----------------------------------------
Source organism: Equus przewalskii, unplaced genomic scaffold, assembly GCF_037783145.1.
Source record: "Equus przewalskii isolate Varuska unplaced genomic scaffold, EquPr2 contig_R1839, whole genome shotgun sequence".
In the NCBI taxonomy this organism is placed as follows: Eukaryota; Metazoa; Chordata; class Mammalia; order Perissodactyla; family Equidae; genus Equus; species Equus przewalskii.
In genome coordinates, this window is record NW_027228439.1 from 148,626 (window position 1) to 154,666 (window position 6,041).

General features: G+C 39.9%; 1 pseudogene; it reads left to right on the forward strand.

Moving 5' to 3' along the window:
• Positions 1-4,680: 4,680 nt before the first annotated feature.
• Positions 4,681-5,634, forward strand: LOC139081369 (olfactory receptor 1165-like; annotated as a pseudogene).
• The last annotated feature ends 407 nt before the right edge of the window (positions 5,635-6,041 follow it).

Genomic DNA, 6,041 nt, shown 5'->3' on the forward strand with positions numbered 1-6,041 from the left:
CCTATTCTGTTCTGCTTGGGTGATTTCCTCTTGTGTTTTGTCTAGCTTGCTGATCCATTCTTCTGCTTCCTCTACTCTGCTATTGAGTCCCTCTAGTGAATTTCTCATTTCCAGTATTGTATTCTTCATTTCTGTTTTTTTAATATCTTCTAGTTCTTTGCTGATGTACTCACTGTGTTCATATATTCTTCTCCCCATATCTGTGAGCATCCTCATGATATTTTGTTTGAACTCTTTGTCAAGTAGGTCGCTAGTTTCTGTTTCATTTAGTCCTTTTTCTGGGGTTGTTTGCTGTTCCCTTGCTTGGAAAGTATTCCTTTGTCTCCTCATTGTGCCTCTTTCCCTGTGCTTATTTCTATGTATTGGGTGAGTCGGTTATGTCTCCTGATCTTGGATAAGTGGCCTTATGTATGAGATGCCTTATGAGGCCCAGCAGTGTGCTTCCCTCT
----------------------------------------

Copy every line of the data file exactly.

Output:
Source organism: Equus przewalskii, unplaced genomic scaffold, assembly GCF_037783145.1.
Source record: "Equus przewalskii isolate Varuska unplaced genomic scaffold, EquPr2 contig_R1839, whole genome shotgun sequence".
In the NCBI taxonomy this organism is placed as follows: Eukaryota; Metazoa; Chordata; class Mammalia; order Perissodactyla; family Equidae; genus Equus; species Equus przewalskii.
In genome coordinates, this window is record NW_027228439.1 from 148,626 (window position 1) to 154,666 (window position 6,041).

General features: G+C 39.9%; 1 pseudogene; it reads left to right on the forward strand.

Moving 5' to 3' along the window:
• Positions 1-4,680: 4,680 nt before the first annotated feature.
• Positions 4,681-5,634, forward strand: LOC139081369 (olfactory receptor 1165-like; annotated as a pseudogene).
• The last annotated feature ends 407 nt before the right edge of the window (positions 5,635-6,041 follow it).

Genomic DNA, 6,041 nt, shown 5'->3' on the forward strand with positions numbered 1-6,041 from the left:
CCTATTCTGTTCTGCTTGGGTGATTTCCTCTTGTGTTTTGTCTAGCTTGCTGATCCATTCTTCTGCTTCCTCTACTCTGCTATTGAGTCCCTCTAGTGAATTTCTCATTTCCAGTATTGTATTCTTCATTTCTGTTTTTTTAATATCTTCTAGTTCTTTGCTGATGTACTCACTGTGTTCATATATTCTTCTCCCCATATCTGTGAGCATCCTCATGATATTTTGTTTGAACTCTTTGTCAAGTAGGTCGCTAGTTTCTGTTTCATTTAGTCCTTTTTCTGGGGTTGTTTGCTGTTCCCTTGCTTGGAAAGTATTCCTTTGTCTCCTCATTGTGCCTCTTTCCCTGTGCTTATTTCTATGTATTGGGTGAGTCGGTTATGTCTCCTGATCTTGGATAAGTGGCCTTATGTATGAGATGCCTTATGAGGCCCAGCAGTGTGCTTCCCTCT